25 May Animal House
It’s easy to understand why marketing campaigns targeting young children rely on animal mascots as brand representatives. Anthropomorphic animals have historically been the titular characters of many popular children’s stories so the transition to advertising makes sense. But if you think we outgrow our connection to charismatic animal characters as we age, think again. Animal mascots still reign supreme in cross-generational and adult-oriented campaigns.
One of the most notable examples of animal characters in advertising is the Chick-Fil-A cow. When Chick-Fil-A first began setting up free-standing restaurants, they wanted to develop a billboard-based marketing campaign that attracted customers while not breaking the bank. The now infamous bovine actually went through several iterations before becoming the lovable, billboard-laden mascot we know today.
The original concept, developed by The Richards Group, featured a rubber chicken gag meant to stop commuters in their tracks. “If It’s Not Chick-Fil-A, It’s A Joke”, the ad read. The billboards caught people’s attention, but didn’t tell the whole story. After several more trials featuring 3D cars, seemingly half-finished billboards, and a popular quote from The Simpsons, the company finally found an animal-themed idea that stuck. Thus, the Chick-Fil-A cow was born. After twenty years, this character continues to be the biggest marketing success from the fast food company and its influence shows no signs of slowing down.
Our love for animals in advertising doesn’t just come from a nostalgic sense of childhood wonderment. According to many psychologists, there may be a scientific explanation for why using animals in advertising works so well on consumers, regardless of age. Animal imagery effects people neurologically and behaviorally. Positive depictions of animals activate the left frontal lobe of the brain, which increases approach-related behavior. This means people viewing advertisements featuring animals will be eager to learn more and remember the advertisements in greater detail.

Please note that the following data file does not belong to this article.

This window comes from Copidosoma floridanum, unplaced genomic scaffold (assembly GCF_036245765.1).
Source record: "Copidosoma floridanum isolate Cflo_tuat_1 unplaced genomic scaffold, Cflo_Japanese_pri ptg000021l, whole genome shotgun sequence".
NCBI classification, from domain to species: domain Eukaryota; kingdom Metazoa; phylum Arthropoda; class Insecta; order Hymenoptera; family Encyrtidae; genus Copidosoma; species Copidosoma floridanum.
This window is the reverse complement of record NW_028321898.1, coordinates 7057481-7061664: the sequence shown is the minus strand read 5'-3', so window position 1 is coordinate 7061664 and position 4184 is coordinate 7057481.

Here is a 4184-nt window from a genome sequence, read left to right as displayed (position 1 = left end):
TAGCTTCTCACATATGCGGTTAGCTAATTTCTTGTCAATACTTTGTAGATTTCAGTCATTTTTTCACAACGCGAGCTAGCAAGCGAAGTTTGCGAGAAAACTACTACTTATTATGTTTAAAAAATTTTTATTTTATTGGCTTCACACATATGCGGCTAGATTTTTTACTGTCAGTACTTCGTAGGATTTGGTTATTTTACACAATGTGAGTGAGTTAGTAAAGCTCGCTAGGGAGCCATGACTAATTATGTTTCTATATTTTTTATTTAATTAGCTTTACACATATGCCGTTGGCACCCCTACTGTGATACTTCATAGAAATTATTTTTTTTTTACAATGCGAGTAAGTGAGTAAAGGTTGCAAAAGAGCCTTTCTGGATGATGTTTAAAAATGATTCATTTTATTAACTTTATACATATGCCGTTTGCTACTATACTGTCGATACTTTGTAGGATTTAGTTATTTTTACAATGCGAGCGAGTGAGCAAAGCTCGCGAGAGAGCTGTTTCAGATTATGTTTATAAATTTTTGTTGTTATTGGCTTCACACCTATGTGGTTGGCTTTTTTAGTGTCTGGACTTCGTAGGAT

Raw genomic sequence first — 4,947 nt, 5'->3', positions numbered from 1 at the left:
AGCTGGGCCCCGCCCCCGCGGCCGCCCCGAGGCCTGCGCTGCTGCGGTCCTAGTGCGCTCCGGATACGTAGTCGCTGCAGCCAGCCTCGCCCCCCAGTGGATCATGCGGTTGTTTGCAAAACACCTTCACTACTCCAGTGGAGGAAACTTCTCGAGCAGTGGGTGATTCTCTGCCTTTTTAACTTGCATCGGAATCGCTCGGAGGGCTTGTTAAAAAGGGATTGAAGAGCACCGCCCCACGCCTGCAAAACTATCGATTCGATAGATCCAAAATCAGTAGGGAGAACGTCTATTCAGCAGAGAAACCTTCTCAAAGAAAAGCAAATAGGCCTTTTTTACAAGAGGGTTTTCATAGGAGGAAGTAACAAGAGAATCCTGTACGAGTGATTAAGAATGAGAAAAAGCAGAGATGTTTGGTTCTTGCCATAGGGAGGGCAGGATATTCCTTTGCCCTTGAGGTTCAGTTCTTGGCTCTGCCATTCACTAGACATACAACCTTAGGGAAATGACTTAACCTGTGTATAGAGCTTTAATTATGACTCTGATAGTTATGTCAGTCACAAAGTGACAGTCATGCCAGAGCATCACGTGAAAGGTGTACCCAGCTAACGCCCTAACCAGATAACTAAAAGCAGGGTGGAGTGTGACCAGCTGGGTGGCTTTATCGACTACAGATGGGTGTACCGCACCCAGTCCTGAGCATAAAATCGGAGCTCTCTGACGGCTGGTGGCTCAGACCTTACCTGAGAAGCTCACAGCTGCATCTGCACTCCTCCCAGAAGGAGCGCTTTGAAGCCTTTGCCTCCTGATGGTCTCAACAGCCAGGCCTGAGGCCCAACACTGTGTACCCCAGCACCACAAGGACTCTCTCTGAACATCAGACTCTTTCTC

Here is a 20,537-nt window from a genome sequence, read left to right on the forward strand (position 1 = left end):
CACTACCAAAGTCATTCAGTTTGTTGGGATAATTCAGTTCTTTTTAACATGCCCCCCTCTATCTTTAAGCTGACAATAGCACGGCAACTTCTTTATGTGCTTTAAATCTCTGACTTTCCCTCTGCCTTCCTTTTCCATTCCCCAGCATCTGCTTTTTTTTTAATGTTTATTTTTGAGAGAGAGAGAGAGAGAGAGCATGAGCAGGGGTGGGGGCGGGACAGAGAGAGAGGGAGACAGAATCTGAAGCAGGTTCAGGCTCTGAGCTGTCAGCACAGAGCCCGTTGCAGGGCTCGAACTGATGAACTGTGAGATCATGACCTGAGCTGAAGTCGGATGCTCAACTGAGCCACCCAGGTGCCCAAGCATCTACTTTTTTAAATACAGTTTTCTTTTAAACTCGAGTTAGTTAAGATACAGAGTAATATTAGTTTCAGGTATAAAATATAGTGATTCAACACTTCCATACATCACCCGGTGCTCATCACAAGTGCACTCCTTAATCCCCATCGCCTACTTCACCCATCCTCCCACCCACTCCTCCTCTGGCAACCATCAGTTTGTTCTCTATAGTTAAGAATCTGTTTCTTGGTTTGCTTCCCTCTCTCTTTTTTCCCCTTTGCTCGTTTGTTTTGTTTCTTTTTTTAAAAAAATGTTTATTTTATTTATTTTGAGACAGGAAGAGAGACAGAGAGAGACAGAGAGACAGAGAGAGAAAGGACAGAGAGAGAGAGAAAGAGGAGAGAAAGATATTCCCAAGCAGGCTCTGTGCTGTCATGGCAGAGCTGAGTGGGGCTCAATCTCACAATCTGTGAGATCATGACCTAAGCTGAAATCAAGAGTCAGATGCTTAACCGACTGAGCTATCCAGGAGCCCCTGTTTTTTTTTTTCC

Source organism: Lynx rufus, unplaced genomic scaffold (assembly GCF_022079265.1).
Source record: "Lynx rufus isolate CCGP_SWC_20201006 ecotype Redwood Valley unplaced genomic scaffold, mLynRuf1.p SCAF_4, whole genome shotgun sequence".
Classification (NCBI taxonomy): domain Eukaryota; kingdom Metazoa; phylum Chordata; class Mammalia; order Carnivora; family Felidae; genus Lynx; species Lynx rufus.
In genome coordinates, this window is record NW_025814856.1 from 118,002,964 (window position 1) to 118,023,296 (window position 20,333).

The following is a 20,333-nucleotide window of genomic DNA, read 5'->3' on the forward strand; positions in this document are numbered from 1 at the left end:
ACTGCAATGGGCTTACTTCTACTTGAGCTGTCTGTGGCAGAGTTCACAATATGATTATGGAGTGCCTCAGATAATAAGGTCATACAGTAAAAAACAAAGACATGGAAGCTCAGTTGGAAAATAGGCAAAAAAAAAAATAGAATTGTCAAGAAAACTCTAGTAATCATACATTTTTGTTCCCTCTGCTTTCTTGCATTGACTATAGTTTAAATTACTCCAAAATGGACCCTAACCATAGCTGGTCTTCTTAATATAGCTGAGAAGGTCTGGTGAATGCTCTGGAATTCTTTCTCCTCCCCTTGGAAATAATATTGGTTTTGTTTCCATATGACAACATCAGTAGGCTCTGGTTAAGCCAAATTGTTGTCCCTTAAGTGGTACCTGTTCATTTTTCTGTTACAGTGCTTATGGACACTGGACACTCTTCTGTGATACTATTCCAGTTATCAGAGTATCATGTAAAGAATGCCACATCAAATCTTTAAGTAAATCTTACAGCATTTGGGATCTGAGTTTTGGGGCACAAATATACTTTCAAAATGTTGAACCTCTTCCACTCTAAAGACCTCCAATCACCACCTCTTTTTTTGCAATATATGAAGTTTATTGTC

When developing animal characters, marketing professionals can rely on attributes that are culturally tied to certain animals, thus giving them inherently understood qualities. For example, many people associate traits like cunningness and mischievousness with foxes, due to their trickster roles in old wives’ tales. An advertisement that positions a fox as a crafty character is easily understood without explanation because of the animal’s culturally defined attributes. When we see these recognizable characteristics embodied by cute animal mascots in humorous situations, it encourages approach behavior, attracting our attention and stimulating positive emotions.
Animals in advertising are everywhere. From the Chick-Fil-A cow to the Geico Gecko to the Coca-Cola polar bears, we see adorable animals in amusing situations every time we turn on our TV’s or look up at a billboard. Through fanciful stories of anthropomorphic animals that have been passed down throughout history, humans have developed a connection with animals that goes beyond evolutionary necessity. A connection that influences behavior and evokes an emotional response. That’s why, the best representative for your brand may just be a cute animal.